There is a solution at

The December bonus puzzle was What’s it Look Like? by Artix. In this puzzle the bars gave the letters of BUBLÉ and the unclued entries were albums of Michael Bublé. CHRISTMAS had to be highlighted as an answer to the title, referencing the single, It’s beginning to look a lot like Christmas.

Here are some of the comments from solvers.

Artix excelled in constructing this. You looked initially, thought a simple little bonus puzzle, then thought Artix - perhaps not. I found this by far the most difficult of the three December puzzles, with its clever clues, obscure answers, definitions only, word play only etc. So much in such a small grid. When I figured out the TO BE LOVED answer I did think it might be a song and apparently Adele has recently issued it, but too recent to have made it into this puzzle. When CRAZY LOVE emerged, it was the internet to the rescue leading me to Michael Bublé, but it was only when I put the bar pattern on a blank grid that I saw it was spelling out his name.

Interesting mechanic with the short answers (and clever how the alphabetical order even made things like "Number" deducible quite quickly) - I found this a really fun gridfill. Having the nine-letter answers meant that not too much cold-solving was required before checking letters started to assist too. Groaned a little bit when the theme became apparent (not my musical cup of tea!) but still a very fun carte blanche. Thanks.

This puzzle proved to be a tough challenge. There were 32 entries, of which 2 were marked incorrect. The lucky winner was R Benz, who will soon be receiving a prize book.

There is a solution at

You still have lots of time to solve this month’s Prize Puzzle, Obi by Wan.

The February Prize Puzzle is by a new setter. Missing Letters by Conto is a blocked grid with a twist. Based up in Fife, Conto started setting seriously in 2019. Since then, he’s been published by 1 Across magazine, Magpie magazine, and on Alberich’s puzzle website. You can also see some of his more experimental puzzles on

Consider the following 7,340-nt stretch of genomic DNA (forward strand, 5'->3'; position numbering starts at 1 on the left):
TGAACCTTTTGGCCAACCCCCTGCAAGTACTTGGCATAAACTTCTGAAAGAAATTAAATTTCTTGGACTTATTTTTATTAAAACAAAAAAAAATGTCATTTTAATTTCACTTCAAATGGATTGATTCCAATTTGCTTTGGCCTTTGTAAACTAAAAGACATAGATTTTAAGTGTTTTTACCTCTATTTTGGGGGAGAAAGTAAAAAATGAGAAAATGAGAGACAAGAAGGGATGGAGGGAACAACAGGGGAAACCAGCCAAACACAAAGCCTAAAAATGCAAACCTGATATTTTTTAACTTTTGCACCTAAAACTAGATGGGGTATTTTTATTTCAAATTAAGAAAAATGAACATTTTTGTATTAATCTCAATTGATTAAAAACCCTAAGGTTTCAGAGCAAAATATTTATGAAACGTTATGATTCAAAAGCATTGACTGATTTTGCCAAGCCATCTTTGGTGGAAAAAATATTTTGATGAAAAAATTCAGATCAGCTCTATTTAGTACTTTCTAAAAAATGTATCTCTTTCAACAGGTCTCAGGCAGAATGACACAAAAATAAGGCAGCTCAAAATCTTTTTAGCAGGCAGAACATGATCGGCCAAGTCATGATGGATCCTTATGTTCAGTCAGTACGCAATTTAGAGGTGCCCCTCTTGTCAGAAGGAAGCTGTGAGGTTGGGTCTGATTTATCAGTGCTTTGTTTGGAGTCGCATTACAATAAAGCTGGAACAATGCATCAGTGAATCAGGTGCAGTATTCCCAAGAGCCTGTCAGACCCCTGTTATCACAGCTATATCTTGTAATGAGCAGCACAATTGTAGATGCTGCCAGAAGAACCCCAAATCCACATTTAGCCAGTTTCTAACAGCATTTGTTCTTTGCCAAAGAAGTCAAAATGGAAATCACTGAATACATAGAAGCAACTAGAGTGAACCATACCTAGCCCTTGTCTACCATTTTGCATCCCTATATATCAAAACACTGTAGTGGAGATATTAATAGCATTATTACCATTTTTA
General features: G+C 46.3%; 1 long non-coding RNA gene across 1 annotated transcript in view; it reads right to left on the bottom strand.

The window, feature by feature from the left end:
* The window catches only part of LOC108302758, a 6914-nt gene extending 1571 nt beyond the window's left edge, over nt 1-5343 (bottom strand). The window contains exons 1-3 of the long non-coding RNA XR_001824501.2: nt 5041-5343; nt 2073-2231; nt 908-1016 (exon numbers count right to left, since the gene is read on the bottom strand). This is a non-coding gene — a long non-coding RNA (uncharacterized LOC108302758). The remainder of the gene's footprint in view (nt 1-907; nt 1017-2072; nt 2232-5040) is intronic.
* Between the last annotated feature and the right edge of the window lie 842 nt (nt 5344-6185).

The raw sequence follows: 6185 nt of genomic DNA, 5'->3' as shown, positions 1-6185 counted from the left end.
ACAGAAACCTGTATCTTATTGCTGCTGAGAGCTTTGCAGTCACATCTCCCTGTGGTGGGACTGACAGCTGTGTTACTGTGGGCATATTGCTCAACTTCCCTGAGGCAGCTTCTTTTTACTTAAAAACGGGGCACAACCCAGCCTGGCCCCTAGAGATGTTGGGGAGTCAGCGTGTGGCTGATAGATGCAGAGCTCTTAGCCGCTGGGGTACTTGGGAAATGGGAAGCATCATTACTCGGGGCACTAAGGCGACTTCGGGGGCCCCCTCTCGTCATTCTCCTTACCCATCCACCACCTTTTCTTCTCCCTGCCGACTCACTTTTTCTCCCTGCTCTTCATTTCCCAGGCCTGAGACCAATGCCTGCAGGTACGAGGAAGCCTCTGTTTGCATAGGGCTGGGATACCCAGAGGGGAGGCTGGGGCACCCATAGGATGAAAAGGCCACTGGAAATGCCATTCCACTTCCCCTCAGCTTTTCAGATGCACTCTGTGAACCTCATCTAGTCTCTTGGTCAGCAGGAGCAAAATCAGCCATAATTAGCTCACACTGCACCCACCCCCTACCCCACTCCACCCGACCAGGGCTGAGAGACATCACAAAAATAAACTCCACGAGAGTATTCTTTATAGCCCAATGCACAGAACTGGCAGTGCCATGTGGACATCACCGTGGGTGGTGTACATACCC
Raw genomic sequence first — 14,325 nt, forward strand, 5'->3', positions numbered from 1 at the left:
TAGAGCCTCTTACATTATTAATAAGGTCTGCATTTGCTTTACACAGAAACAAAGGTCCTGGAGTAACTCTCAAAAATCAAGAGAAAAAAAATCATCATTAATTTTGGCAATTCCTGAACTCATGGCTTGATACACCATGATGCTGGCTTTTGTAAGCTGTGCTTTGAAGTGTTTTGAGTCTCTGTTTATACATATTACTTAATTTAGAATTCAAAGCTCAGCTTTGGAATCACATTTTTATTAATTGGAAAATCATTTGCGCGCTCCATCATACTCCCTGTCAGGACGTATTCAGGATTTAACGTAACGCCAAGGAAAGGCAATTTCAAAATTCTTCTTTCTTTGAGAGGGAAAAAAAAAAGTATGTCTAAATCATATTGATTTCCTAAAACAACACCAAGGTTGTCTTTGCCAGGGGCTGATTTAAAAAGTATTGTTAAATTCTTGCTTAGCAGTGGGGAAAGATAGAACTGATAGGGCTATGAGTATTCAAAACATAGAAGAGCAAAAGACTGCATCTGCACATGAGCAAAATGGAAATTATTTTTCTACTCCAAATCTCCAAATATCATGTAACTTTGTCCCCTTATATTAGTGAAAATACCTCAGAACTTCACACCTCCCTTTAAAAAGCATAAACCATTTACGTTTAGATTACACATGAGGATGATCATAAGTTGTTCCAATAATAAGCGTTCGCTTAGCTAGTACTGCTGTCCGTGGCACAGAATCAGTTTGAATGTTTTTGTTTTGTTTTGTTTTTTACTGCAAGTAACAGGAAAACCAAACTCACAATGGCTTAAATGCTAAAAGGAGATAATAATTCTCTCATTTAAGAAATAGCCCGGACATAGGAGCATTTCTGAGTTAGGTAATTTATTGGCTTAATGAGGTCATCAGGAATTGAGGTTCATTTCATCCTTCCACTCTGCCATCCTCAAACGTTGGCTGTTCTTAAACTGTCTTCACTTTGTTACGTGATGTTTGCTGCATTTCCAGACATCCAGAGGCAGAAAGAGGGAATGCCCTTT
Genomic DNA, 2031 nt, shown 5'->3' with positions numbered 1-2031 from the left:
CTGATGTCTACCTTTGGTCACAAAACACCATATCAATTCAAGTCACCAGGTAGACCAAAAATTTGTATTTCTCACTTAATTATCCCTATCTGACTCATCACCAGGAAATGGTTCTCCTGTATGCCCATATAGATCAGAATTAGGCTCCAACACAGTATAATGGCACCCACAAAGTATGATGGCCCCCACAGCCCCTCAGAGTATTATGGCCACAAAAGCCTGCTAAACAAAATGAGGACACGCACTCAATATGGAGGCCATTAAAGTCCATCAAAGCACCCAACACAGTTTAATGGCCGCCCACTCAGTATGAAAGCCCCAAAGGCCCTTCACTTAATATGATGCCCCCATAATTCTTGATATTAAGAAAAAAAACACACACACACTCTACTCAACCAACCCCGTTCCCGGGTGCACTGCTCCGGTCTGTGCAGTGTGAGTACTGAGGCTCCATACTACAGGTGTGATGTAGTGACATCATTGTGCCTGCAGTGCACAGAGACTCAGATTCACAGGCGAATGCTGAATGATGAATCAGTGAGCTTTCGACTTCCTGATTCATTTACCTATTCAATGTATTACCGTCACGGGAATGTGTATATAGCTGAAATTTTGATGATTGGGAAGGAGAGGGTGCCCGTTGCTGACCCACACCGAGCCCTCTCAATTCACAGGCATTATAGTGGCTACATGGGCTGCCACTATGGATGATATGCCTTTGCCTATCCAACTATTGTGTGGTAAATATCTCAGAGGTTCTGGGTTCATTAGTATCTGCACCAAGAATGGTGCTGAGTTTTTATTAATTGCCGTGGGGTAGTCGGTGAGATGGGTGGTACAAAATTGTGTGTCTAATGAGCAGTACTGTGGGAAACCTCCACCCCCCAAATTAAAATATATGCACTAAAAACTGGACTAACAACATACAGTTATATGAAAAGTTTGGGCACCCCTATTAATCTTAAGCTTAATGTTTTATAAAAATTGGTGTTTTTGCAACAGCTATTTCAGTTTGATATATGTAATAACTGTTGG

A new word game has quickly become very popular. Wordle is the invention of Josh Wardle, an engineer at Reddit. Basically, it is a guessing game to find a five-letter word. You get 6 guesses. If a letter in your guess is in the word it turns yellow, if it is in the correct position, it turns green. You have probably seen people tweeting their results. Nicely you can only play once each day. Find out more in this Guardian article
An essay by R H Jackson, entitled Beastly Clues, is a detailed view of the early days of crosswords and  the involvement of T S Eliot and Torquemada. Well worth reading at
I hear, from a reliable source that the crossword setter o the Irish Times is retiring and editors are looking for a replacement. The Crosaire cryptics, with their famously non-Ximenean clues, are currently set by Crosheir. The thought of composing 6 puzzles every week seems a task too onerous for most setters!
There is a review of the 2021 Inquisitor crosswords on Fifteen Squared. You can read the votes and opinions of solvers at
On the clue-writing site the challenge for January is a normal clue to UNDERGROUND (11), entries in before 31 January.

Ed Hall won the November competition with this clue to SOUSAPHONE.

Use a spoon when consuming hot liquid – blow on it! (10)

Best wishes